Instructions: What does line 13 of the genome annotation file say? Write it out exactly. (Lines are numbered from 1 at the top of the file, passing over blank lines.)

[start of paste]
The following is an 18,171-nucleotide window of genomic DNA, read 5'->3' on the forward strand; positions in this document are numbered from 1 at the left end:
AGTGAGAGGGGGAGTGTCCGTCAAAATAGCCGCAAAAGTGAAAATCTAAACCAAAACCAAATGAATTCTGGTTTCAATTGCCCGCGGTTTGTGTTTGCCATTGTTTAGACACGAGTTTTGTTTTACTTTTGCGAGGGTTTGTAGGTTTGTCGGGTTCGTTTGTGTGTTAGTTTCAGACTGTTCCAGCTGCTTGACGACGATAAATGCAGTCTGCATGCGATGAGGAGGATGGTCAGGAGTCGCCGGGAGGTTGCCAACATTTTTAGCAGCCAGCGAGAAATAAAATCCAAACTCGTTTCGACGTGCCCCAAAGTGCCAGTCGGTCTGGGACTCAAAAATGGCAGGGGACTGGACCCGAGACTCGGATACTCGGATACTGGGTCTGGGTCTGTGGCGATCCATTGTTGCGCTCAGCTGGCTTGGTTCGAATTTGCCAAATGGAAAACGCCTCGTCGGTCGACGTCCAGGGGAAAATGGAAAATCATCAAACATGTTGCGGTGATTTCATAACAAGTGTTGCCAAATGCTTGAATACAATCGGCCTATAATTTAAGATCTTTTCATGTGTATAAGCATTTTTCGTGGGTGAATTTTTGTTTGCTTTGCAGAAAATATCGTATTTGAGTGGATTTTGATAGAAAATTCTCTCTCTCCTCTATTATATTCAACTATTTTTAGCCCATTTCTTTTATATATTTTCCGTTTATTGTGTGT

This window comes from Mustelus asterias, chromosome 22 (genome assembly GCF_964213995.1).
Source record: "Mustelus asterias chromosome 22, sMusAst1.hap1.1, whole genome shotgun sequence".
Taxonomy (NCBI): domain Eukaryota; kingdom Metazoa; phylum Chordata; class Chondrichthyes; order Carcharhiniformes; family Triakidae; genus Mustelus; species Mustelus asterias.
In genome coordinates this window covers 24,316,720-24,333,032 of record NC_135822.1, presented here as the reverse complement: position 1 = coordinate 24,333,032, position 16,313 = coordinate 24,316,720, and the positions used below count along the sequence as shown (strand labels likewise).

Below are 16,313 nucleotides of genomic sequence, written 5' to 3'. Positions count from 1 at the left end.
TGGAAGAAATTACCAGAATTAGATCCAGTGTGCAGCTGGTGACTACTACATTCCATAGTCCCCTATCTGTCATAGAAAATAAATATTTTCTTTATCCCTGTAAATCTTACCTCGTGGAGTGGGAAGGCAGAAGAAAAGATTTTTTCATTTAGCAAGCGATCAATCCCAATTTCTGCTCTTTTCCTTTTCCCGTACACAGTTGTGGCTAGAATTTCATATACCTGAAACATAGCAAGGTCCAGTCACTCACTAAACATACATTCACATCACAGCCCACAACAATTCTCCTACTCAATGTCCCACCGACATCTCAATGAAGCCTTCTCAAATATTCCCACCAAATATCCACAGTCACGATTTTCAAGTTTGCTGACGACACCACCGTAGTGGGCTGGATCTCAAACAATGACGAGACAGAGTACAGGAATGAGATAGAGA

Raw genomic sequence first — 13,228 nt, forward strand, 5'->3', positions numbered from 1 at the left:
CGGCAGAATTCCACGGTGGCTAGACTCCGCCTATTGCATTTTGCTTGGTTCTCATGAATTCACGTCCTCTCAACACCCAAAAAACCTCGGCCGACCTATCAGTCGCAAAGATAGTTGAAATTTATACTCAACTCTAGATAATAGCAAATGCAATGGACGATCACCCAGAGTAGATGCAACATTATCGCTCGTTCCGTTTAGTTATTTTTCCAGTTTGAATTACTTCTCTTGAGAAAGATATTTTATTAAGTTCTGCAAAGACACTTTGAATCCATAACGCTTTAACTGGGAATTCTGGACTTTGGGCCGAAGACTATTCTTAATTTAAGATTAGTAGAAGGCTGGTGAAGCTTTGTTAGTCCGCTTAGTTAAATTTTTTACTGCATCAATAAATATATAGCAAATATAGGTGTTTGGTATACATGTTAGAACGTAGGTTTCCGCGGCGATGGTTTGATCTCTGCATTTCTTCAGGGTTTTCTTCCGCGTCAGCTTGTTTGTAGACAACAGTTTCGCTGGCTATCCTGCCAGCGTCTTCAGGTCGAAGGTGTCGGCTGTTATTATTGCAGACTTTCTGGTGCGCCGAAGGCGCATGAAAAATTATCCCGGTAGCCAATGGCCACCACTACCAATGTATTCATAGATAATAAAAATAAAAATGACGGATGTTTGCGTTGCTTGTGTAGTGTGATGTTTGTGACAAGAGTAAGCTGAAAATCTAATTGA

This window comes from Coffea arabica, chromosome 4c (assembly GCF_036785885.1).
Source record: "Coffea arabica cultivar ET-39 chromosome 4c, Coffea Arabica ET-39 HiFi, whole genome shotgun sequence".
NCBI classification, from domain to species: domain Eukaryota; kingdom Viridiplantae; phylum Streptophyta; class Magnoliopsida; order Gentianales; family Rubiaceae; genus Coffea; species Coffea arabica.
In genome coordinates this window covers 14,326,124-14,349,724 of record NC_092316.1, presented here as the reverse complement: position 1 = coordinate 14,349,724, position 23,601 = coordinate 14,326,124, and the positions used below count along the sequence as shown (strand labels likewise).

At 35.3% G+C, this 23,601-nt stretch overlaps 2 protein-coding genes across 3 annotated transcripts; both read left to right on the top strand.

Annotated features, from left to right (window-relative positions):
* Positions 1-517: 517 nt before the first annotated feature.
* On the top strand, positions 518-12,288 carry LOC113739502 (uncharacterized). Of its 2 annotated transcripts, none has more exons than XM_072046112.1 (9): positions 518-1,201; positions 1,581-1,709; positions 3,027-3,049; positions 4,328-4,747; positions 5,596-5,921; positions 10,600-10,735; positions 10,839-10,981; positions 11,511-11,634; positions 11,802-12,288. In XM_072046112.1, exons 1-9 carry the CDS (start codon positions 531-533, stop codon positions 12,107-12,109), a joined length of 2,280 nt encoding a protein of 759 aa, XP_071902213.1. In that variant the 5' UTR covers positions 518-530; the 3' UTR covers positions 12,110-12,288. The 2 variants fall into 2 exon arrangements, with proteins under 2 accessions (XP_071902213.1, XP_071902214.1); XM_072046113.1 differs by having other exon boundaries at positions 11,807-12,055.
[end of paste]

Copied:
NCBI classification, from domain to species: domain Eukaryota; kingdom Viridiplantae; phylum Streptophyta; class Magnoliopsida; order Gentianales; family Rubiaceae; genus Coffea; species Coffea arabica.